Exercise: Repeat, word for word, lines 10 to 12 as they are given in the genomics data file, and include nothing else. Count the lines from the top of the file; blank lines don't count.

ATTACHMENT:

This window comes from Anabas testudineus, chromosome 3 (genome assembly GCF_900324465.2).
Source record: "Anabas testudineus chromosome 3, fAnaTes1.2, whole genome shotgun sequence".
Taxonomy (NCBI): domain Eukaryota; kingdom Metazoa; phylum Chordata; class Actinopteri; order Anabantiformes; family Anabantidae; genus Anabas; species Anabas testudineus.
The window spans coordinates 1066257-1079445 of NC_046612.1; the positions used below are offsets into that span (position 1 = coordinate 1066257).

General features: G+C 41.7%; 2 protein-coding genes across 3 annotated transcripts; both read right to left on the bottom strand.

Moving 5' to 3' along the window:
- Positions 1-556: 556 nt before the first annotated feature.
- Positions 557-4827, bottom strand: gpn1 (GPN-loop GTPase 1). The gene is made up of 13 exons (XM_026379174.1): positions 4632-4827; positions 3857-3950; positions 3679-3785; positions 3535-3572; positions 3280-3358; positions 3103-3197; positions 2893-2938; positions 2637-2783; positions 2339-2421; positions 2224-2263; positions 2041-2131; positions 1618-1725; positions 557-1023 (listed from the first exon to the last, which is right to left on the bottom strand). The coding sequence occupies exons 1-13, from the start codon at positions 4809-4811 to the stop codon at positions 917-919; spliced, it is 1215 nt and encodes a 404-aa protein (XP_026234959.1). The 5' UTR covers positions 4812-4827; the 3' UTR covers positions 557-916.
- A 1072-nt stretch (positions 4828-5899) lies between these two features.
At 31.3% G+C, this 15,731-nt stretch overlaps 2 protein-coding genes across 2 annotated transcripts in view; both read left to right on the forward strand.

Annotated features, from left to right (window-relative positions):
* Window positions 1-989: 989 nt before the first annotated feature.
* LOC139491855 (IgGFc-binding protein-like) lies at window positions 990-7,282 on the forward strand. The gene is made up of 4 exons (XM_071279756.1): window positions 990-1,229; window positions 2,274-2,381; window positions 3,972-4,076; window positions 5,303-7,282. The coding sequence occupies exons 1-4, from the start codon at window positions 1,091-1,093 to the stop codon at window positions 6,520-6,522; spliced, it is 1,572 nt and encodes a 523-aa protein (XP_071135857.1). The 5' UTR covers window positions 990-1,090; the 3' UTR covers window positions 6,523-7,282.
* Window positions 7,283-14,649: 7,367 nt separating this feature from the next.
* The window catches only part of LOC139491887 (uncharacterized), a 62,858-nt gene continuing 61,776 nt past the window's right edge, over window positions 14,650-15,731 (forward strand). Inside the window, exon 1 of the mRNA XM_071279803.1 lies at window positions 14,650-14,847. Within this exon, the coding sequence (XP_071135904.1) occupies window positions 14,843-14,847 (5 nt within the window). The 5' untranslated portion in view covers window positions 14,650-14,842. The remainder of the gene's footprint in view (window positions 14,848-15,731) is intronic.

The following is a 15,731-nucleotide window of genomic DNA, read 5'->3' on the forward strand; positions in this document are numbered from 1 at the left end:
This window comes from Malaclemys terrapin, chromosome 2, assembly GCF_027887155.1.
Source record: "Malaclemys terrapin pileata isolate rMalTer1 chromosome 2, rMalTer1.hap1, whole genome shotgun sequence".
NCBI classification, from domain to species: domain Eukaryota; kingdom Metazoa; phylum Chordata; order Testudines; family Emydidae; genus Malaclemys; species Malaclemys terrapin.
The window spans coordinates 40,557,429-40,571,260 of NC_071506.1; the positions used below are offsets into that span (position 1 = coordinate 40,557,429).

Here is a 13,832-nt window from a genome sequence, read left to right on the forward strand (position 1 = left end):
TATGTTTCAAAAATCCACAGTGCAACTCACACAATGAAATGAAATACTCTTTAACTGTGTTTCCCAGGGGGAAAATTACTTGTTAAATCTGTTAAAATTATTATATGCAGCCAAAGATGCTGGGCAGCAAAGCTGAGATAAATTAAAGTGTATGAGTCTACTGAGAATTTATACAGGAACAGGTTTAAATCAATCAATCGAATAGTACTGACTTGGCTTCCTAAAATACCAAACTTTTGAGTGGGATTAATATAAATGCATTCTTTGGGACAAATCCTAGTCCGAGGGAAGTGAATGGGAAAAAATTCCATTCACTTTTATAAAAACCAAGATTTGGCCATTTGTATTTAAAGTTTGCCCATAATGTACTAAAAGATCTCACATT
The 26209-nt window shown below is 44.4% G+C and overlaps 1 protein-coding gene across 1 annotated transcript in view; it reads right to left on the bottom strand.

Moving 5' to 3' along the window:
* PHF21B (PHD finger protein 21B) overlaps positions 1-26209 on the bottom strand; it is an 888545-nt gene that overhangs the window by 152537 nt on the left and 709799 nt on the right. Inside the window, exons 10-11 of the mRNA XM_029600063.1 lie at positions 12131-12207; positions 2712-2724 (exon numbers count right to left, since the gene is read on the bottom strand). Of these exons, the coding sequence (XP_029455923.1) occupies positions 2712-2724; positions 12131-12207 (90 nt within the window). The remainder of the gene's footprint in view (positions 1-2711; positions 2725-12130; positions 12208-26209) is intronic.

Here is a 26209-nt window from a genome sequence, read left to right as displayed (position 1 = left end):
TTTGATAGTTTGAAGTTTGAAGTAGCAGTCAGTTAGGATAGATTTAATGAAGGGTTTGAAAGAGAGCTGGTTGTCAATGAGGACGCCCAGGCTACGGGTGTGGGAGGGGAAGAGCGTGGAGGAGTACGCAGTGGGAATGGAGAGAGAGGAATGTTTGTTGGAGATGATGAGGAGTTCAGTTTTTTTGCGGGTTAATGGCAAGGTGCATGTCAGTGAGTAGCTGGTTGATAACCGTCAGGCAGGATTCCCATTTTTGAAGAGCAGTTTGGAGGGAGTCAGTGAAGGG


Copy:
At 31.3% G+C, this 15,731-nt stretch overlaps 2 protein-coding genes across 2 annotated transcripts in view; both read left to right on the forward strand.

Annotated features, from left to right (window-relative positions):
* Window positions 1-989: 989 nt before the first annotated feature.